Sony Details PlayStation Suite, Could Be Critical For Vita’s Success

Beta next month.

The PlayStation Suite could be the single most important thing to happen to the PS Vita. Peter’s already said this, of course, but it’s worth looking at again as the development tools move into an open beta next month, backed up with a strong GDC showing last week.

If you’re not familiar with PSS, it’s a cross platform development studio aimed at Android devices that are PlayStation Certified. And, interestingly, PS Vita. With it, the handheld could play host to apps and games that normally grace smartphones and tablets, massively increasing the Vita’s appeal, especially in-between the sorts of release lulls we’re experiencing now.

In short, Sony are promising much quicker review and approval turnaround times than they’ve ever done with PSN, applications built with PSS will just need a single global submission and developers can set their own pricing, in addition to being able to use the PSN/SEN system and the PSN wallets.

[drop2]Sony’s GDC presentation tellingly labels PSS as an “application store” model with an open development environment and a focus on ‘casual games’, targeting everyone from homebrew coders to professionals, with C# as the primary programming language.

The SDK will allow programs to run on a virtual machine, supported by all PS Certified devices, and will also feature 3D graphics libraries and a ‘UI toolkit’ so that non-game apps look and feel similar. Publishing is designed to be super easy – ‘one button’ – with Sony saying that in-game ads aren’t allowed, but they’ll take a cut of all sales, which is fairly obvious.

Games and apps will be available via a separate storefront on the PS Store.

Developers can look forward to getting their hands on the PSS from April this year as the SDK hits version 0.98, without a license fee, and will even allow apps to be “fully testable” on PS Vita (there’s also a PC simulator). The full SDK, later this year, will require an annual $99 license fee.

Anyone interested can sign up for email notifications here, where a PDF of the PSS slides can also be downloaded.

27 Comments

  1. I also think it’s critical, not just to Vita but also Sony themselves.

    Sure they can carry on like they are, but some sort of joined-up way to get a range of games & apps on their phones, tablets, handhelds & 3rd party devices they licence to, is their best attempt to rival Apple’s ongoing revenues from their App Store.

    • I agree, this is the first thing I’ve seen that really appears to have App Store-rivalling potential.

    • Cc has a good point.

  2. Same annual fee as iOS but with a much smaller install base (for the moment, at least). Very interesting to see how people use it and how enthusiastic developers are for it. Fingers crossed!
    I really think that this might be the thing to boost Vita sales as it enters its second phase, running up to Xmas and into next year when we start seeing value-add bundles and hearing talk of price drops.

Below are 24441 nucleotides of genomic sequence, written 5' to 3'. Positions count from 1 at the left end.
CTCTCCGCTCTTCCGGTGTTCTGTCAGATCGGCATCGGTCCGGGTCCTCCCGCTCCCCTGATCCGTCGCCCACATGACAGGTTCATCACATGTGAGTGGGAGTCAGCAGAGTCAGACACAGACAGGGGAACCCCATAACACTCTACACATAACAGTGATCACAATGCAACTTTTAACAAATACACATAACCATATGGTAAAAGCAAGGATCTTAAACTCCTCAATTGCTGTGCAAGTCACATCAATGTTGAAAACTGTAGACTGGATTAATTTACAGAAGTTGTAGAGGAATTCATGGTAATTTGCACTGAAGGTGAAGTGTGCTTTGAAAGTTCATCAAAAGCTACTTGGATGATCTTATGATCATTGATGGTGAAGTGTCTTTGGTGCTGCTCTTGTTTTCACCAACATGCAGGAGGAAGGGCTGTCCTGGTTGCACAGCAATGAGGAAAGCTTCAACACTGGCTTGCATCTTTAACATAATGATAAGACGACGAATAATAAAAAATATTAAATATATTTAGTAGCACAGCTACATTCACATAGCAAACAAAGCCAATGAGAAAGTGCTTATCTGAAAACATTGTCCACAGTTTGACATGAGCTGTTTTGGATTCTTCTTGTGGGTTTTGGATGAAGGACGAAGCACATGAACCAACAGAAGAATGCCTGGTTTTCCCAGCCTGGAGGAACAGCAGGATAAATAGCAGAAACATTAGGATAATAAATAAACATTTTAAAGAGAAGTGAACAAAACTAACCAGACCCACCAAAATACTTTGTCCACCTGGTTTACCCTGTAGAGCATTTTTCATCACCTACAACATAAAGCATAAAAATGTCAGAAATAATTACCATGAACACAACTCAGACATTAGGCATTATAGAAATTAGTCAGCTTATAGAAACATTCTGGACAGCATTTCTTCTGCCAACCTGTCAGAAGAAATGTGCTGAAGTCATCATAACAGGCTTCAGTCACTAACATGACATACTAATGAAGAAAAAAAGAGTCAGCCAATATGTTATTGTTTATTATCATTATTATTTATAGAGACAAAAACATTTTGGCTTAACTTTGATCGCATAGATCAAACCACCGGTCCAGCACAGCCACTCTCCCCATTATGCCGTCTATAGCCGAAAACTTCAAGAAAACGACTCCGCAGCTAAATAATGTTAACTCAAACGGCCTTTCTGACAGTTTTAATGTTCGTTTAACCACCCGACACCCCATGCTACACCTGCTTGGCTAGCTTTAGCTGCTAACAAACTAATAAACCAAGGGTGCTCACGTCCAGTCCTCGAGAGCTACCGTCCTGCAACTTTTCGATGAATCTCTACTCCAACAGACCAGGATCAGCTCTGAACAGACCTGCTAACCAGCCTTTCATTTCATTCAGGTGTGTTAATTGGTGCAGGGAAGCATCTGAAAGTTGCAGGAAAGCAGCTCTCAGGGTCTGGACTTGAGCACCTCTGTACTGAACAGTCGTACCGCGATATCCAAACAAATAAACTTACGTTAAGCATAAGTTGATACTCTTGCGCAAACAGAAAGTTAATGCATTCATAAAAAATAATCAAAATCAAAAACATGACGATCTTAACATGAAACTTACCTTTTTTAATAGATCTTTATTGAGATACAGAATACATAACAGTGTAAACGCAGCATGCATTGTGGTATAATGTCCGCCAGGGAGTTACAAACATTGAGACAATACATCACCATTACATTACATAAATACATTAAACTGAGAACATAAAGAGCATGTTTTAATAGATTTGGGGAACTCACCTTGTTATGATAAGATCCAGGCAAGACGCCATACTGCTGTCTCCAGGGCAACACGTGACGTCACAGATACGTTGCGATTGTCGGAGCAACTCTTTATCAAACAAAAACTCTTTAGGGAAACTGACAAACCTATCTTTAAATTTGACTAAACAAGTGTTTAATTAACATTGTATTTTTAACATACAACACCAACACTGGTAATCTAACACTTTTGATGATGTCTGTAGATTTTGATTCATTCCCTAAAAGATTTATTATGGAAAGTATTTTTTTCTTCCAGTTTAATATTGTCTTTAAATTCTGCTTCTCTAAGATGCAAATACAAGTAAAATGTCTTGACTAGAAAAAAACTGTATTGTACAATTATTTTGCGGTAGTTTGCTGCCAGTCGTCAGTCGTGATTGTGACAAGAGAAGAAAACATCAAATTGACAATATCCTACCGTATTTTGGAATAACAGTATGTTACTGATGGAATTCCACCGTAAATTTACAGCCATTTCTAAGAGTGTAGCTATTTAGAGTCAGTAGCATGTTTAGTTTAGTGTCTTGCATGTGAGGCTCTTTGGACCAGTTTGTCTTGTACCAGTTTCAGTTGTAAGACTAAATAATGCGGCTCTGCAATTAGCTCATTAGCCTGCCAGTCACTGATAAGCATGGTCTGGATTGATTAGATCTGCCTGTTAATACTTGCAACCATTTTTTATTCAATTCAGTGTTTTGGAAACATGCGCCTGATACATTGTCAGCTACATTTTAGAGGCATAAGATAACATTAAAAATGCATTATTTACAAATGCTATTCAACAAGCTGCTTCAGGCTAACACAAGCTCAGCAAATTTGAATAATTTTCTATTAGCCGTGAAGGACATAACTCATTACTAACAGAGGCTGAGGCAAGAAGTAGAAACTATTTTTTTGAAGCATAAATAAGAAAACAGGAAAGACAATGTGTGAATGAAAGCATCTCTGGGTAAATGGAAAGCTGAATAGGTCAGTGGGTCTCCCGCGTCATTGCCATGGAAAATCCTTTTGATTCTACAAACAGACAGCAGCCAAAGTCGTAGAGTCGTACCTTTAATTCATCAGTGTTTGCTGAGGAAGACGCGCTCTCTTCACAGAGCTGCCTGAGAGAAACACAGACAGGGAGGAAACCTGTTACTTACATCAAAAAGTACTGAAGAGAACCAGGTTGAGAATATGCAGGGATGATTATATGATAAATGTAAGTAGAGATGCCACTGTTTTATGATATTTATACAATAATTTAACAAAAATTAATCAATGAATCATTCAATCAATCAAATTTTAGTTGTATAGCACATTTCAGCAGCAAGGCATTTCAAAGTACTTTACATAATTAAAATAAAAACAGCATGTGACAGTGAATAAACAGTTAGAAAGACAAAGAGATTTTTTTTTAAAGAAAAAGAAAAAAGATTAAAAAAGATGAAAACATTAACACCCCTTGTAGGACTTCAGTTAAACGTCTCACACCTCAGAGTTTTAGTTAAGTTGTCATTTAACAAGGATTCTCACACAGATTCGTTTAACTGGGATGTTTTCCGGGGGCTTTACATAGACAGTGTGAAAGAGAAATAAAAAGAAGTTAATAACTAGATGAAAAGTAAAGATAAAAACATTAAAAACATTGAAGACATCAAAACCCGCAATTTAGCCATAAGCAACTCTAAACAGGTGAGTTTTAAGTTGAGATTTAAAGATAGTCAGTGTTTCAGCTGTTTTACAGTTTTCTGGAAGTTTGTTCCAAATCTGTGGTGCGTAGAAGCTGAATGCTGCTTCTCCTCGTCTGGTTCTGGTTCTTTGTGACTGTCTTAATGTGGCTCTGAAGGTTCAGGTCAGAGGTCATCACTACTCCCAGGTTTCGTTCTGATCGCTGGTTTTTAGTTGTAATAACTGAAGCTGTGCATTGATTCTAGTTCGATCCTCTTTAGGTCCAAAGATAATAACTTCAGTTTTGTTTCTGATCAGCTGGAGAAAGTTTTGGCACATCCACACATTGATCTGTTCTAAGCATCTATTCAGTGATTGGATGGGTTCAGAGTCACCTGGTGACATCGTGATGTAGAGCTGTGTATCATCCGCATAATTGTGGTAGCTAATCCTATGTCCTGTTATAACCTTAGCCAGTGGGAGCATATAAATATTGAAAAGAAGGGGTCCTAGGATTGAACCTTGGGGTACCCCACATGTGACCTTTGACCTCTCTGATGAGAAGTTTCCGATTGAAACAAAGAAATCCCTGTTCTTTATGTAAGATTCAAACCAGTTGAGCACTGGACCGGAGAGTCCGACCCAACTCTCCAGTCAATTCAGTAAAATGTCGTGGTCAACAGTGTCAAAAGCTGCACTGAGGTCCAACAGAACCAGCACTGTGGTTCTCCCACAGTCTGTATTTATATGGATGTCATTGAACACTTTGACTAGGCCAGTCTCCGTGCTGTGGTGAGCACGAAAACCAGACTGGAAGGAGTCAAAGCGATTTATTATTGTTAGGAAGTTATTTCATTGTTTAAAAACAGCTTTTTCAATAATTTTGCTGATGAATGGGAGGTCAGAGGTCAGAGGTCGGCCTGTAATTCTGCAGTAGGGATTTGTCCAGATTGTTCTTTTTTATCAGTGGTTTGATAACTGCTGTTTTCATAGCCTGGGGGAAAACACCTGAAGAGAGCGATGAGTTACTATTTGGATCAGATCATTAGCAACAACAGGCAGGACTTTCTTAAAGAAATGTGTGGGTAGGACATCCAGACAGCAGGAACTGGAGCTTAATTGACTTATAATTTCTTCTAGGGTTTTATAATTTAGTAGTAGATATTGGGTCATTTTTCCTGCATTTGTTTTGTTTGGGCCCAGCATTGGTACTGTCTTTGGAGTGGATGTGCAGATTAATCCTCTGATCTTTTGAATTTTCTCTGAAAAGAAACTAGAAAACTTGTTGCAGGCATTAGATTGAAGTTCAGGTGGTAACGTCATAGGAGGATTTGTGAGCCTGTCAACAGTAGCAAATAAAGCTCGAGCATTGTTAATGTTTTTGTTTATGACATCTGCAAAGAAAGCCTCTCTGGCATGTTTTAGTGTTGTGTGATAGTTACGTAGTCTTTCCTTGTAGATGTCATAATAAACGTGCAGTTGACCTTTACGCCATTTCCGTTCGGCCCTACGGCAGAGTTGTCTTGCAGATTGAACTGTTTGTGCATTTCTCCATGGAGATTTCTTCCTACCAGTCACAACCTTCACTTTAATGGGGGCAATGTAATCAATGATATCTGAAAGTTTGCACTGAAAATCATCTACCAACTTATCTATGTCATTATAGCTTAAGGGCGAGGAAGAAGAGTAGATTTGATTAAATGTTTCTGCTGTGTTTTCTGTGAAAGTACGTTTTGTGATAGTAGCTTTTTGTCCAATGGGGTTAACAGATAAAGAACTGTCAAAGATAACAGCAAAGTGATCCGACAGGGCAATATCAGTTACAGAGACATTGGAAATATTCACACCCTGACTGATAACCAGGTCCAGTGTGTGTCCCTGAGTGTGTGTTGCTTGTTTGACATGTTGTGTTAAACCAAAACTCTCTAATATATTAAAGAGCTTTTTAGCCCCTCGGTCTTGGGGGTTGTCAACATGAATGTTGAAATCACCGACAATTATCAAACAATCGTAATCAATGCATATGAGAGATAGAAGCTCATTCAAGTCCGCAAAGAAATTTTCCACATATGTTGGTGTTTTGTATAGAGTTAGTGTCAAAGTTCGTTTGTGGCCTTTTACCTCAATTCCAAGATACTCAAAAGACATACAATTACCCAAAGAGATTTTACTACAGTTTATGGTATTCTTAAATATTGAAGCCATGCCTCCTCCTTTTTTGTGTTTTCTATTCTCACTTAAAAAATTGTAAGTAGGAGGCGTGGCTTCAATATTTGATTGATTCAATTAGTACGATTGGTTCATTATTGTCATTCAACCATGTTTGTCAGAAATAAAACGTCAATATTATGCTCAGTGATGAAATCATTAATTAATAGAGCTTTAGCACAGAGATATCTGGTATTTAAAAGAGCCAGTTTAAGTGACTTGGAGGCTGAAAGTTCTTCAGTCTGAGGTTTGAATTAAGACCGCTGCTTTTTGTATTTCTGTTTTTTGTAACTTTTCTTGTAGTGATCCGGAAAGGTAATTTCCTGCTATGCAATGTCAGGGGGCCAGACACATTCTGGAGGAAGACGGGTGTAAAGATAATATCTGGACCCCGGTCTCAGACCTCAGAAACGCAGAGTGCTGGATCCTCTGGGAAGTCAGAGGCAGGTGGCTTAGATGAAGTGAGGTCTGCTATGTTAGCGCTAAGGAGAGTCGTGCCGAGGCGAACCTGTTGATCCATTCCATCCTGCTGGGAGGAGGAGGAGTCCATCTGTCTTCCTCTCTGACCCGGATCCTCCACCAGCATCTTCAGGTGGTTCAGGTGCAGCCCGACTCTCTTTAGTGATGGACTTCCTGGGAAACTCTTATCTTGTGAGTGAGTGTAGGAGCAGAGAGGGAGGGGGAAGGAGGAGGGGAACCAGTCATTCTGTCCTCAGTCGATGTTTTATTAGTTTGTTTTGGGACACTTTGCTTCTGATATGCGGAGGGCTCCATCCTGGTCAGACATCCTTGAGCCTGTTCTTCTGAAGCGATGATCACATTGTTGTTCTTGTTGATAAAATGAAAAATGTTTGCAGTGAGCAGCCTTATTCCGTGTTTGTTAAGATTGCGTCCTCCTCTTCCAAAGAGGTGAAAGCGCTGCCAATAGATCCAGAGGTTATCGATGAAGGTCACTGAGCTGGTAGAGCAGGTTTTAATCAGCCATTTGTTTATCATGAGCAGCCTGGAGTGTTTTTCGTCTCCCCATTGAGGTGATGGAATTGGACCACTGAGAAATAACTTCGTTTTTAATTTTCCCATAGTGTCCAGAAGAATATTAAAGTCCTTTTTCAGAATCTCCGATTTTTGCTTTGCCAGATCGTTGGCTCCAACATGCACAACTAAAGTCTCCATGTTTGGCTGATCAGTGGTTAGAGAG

• The dev stuff should be more appealing to developers, though – PC based, C#… Depends on Sony’s approval process, of course, something tells me it won’t be quite the ‘one button’ thing they’re promoting it as.

      Still, am signing up… =)

    • Except that it’s also across Sony’s phones too, isn’t it? Still smaller than iOS, but that would really increase the level of appeal to developers.

    • I can see this working because it could be a much more focused experience. You know who you are dealing with and users don’t have to search through thousands of useless apps to find something that they are interested in.

  3. There’s certainly potential. I’ve always enjoyed the concept of PS Minis though given their overall technical limitations and over-pricing, I’ve only gone out and purchased a few.

  4. I like the ‘in-game ads aren’t allowed’ bit. The ads are the main reason I quickly loose interest in some games/apps.

    • Generally paid apps on Android and iOS don’t have adverts in them. This essentially just means that practically all apps will be paid for.

    • Right, never bought a game for my android phone/tablet. Tried a few free ones but mainly use Vita (was PSP) when out and about.

  5. C# is great, been looking into this :)

    • I find C# so much easier to use than other languages. I probably end up buying a vita in a month or so. :)

  6. “Developers can set their own pricing” is probably the best thing I read. Imagine Angry Birds at £59.99! :P

    • I believe devs setting their own price is how the iphone app store works. I could be wrong on that, but I think the PSS devs would set costs at an affordable rate to make it more appealing (and still be able to give Sony their cut).

    • Don’t forget the day 1 DLC/online pass for £9.99

      This could be what Sony needs for that huge sale boost.

  7. Wow. The PSV needs this. I like it so far, but I think something like this will be unbelievably good on Vita. I hope this gets a good amount of support, and Sony seems like they want to make it as simple as possible.

  8. This is a really nice feature, it just confuses me as C# is used for the Xbox indie games as well as the Zune games. Generally companies get funny about stuff like this, but I’m glad they have grown up past silly disputes. It has actually made me want a vita more than I already do.

  9. Brilliant. Although as mentioned before, whilst no ads is great, this probably means a severe lack of free apps which i have a lot of on my iPod touch which i’m using to type this

  10. Great news, as long as the quality is maintained then we should be in for some great games and apps.

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